So, late last week, The Writer’s Store, which I believe found me because I subscribe to the Writer’s Digest e-mail newsletter, was offering a one-day sale on Scrivener for 20% off. Even though I had missed the 50% sale from a couple of weeks ago, which I’ve indeed kicked myself for not reading the announcement in a more timely manner, I knew I couldn’t make that mistake twice, so I finally broke down and bought the program. And let me tell you, it’s awesome.

What is Scrivener? It’s a program native to Mac but also available for Windows (currently at version 1.8.6, which might mean something to someone) that can do basically anything a writer would want a program to do short of writing the story for him.

It looks like this:

Screenshot of
Screenshot of “The Bobblehead” as written in Scrivener.

Now, let me post a disclaimer before I continue. This is not actually my first impression. My first impression happened about four years ago, a year after a friend at work had told me about its existence (when it was Mac only) and I had begun salivating over the possibilities. Because Literature and Latte, the maker of Scrivener, was finally making a version for Windows, I was able to give it a serious follow, and one day, not long before its 1.0 release (version-speak for a program that hits its first official release, or roughly seventy-three bugfixes and feature adds before it’s deemed “final,” at least until version 2.0 is released–a case already relevant for the Mac release), I downloaded the 30-day trial version, which is basically the full version with a time limit attached, gave the tutorial a try, wrote the snippet of a story I called “The Bobblehead” that you can see in the screenshot above, and then set it aside because it wasn’t yet the full version, and I didn’t want to buy it until it became the full version. And then I kept putting it off because I’m a writer, and it costs $40, and forty bucks is a lot of money to a writer, as any writer could tell you.

So, four years and $32 later, I’ve completely forgotten my first experience with Scrivener, and had to relearn its features via the first three parts of the tutorial last night. And let me tell you, what I learned about through hands-on practice was amazing.

Okay, so you’re reading this review and scratching your head. Why is it awesome? you’re probably wondering.

Well, for starters, you can use it to write. Yes, there is a place to write your stories and everything! It’s a lot like Microsoft Word in that regard. But cheaper! Not as cheap as Open Office, which is free, but still reasonable!

But, oh, there’s more. So much more. You can save your work via “snapshots” (complete with shutter sound effects). And you can scroll down. And…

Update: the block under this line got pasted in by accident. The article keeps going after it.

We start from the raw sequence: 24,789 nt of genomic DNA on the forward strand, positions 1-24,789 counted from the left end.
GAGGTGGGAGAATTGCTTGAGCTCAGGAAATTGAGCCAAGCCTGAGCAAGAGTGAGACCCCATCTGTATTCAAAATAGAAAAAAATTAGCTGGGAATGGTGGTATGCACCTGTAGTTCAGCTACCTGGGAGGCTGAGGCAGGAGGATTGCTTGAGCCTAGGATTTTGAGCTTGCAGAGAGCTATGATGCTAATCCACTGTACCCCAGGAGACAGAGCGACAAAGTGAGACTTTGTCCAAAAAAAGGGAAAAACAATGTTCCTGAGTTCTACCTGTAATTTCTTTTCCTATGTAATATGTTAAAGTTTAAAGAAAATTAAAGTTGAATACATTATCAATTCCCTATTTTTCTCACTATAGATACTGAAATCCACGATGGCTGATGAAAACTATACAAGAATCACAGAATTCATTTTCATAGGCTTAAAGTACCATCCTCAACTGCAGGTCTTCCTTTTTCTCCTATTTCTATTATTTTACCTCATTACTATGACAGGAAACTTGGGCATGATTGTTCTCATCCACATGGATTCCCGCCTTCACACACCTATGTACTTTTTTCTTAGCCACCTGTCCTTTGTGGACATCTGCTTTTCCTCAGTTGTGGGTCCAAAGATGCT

Wait, you want real reasons to buy this program, don’t you?

Okay, try these little handy things out:

  • Corkboard and “outliner” organizational tools that allow you to view your chapters from a distance.
  • Note cards to “pin” on the corkboard so that you can see your synopses of each “scrivening,” or writing segment, at a more cursory glance.
  • Meta-data to more accurately view and sort pieces of your writing so that you can find what you’re looking for more quickly (like scenes, characters, time a scene takes place, etc.).
  • A search feature that can help you piece your documents together in a way that allows you to read things in context without having to read the whole document.
  • A folder system that allows for customizable content management, which can lead to rearranging the structure of a story, screenplay, essay, etc. on the fly.
  • A place to store your research and media files for quick access.
  • And most surprising (and impressive) to me, the ability to compile and print in many different combinations and formats, including manuscript format, screenplay format, and other formats I have yet to explore, and you can select how it prints through various check-box preferences.

I’m sure there’s more, but I only had time to work on the first three parts of the tutorial (out of five). At any rate, I think this is probably the best writing tool a writer could have next to Microsoft Word itself. The flexibility it offers alone is worth the price, even if I had paid the full $40 ($45 if you’re using a Mac, which is fair because it’s a full version ahead of what the Windows and Linux versions can do).

I’ll write more about it as I learn more. The above points are just some of the things I’ve discovered about the program last night. I’m sure there’s more. And, of course, I still have to experience actually using it for my own work; well, not including the experimental piece you see in the screenshot. I’ll be sure to write another “first impressions” review after I’ve used it for its intended purpose for the third time.